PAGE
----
An Epiphany window; a depiction of the visit of the Magi.
- Epiphany is defined as a sudden and profound understanding of something.
An example of epiphany is when someone has been looking for their lost keys and suddenly has an idea of where they are.
- The definition of Epiphany is a Christian celebration on January 6th that remembers when the Wise Men first saw Jesus.
An example of epiphany is the La Befana festival in Italy.
- Epiphany means when a god appears to someone.
An example of epiphany is when Allah appears to the prophet Muhammad.
- an appearance or manifestation of a god or other supernatural being
- in many Christian churches, a yearly festival, held January 6, commemorating both the revealing of Jesus as the Christ to the Gentiles in the persons of the Magi and the baptism of Jesusalso called Twelfth Day
Origin of Epiphanypopularized by James Joyce
- a moment of sudden intuitive understanding; flash of insight
- a scene, experience, etc. that occasions such a moment
Origin of EpiphanyMiddle English and amp; Old French epiphanie ; from Ecclesiastical Late Latin epiphania ; from Ecclesiastical Greek epiphaneia, appearance ; from epiphainein, to show forth, manifest ; from epi-, upon + phainein, to show: see fantasy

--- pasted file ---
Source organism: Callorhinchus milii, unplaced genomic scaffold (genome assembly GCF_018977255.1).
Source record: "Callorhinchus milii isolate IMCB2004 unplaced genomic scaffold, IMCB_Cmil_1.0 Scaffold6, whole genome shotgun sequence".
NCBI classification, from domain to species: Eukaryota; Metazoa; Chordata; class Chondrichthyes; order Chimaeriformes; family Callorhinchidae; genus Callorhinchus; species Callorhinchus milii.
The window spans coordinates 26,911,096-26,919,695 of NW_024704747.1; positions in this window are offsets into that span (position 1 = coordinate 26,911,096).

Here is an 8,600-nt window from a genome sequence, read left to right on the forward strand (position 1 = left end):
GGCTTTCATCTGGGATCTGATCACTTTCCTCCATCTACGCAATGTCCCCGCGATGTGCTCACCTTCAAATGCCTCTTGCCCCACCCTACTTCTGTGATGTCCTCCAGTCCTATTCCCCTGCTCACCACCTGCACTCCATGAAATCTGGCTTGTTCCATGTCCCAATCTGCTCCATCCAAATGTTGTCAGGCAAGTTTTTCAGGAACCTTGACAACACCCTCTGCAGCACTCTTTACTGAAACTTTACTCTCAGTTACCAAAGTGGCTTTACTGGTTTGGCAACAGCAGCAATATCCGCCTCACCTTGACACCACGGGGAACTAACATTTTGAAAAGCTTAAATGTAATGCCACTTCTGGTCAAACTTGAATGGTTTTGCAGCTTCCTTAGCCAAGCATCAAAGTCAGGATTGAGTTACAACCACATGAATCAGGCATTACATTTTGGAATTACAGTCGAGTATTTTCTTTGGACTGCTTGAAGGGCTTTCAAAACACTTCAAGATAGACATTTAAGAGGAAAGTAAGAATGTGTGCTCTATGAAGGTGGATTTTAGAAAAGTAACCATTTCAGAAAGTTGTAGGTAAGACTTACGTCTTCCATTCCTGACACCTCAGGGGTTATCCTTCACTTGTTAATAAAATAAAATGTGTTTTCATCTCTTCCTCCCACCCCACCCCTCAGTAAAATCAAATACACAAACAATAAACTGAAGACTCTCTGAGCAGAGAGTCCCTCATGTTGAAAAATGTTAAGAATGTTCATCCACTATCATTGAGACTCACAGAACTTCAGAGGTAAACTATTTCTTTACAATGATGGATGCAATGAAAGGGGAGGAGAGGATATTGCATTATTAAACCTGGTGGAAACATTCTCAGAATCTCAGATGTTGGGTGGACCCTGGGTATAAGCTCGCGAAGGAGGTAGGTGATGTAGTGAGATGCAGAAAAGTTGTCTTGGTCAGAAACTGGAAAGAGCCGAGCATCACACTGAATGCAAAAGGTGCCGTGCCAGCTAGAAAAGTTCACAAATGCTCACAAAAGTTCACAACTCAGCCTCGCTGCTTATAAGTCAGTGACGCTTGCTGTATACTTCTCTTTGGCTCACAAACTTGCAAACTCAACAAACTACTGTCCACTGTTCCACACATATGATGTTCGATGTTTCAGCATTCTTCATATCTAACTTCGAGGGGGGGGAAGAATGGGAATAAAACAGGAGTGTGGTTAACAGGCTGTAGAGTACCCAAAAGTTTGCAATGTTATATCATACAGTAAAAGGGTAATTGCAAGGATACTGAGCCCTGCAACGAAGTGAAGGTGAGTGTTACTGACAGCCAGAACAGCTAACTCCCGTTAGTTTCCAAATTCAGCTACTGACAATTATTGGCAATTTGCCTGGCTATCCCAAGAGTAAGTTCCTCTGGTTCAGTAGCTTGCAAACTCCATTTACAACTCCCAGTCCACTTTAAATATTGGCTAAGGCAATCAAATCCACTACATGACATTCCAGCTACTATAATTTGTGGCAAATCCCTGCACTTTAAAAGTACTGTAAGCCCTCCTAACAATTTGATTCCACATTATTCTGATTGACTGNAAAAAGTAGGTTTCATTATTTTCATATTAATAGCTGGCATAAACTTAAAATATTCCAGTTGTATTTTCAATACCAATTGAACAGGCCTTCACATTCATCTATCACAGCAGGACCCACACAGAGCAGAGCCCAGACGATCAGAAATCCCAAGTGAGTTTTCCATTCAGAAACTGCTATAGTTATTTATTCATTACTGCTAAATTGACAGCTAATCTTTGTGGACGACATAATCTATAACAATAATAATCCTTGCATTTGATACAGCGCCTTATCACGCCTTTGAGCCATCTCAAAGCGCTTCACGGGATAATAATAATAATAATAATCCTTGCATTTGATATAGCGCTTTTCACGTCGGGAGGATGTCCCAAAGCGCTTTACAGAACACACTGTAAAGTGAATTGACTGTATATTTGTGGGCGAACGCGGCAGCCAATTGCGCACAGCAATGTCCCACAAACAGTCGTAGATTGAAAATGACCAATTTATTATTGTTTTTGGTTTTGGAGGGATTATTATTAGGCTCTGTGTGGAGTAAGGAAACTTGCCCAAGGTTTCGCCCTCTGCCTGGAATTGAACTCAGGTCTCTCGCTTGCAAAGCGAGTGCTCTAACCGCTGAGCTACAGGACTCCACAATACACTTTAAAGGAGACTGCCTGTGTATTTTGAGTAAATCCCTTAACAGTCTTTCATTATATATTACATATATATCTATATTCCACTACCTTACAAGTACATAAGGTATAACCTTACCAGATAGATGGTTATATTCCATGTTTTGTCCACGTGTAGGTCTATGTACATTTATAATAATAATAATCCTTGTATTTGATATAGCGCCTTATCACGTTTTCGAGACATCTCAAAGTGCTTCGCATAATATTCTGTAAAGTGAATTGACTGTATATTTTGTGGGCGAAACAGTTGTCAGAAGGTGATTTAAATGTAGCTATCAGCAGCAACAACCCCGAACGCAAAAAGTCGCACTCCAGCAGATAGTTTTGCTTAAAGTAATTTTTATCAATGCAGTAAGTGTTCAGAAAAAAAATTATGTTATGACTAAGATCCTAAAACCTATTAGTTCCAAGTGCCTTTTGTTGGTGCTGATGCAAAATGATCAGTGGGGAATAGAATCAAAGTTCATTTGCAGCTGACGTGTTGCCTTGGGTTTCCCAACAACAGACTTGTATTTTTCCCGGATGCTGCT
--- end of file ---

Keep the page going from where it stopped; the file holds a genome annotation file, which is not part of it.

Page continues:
- Epiphany A Christian feast celebrating the manifestation of the divine nature of Jesus to the Gentiles as represented by the Magi, traditionally observed on January 6.
- A revelatory manifestation of a divine being.
- A sudden insight or intuitive understanding: “He had a painful epiphany about the absurdity of the job and quit” (Aleksandar Hemon).
Origin of epiphanyMiddle English epiphanie, from Old French, from Late Latin epiphania, from Greek epiphaneia, manifestation, from epiphainesthai, to appear : epi-, forth; see epi– + phainein, phan-, to show; see bha-1 in Indo-European roots.
- A manifestation or appearance of a divine or superhuman being.
- An illuminating realization or discovery, often resulting in a personal feeling of elation, awe, or wonder.
- (Christianity) Season or time of the Christian church year from the Epiphany feast day to Mardi Gras (Shrove Tuesday), the day before Ash Wednesday, the start of Lent (See Epiphany).
From Old French epyphanie, from Late Latin epiphania, from Ancient Greek ἐπιφάνεια (epiphaneia, “manifestation, striking appearance”), from ἐπιφαίνω (epiphainō, “I appear, display”), from ἐπί (epi, “upon”) + φαίνω (phainō, “I shine, appear”). English Epiphany (of Christ) since the 14th century, generic use since the 17th century.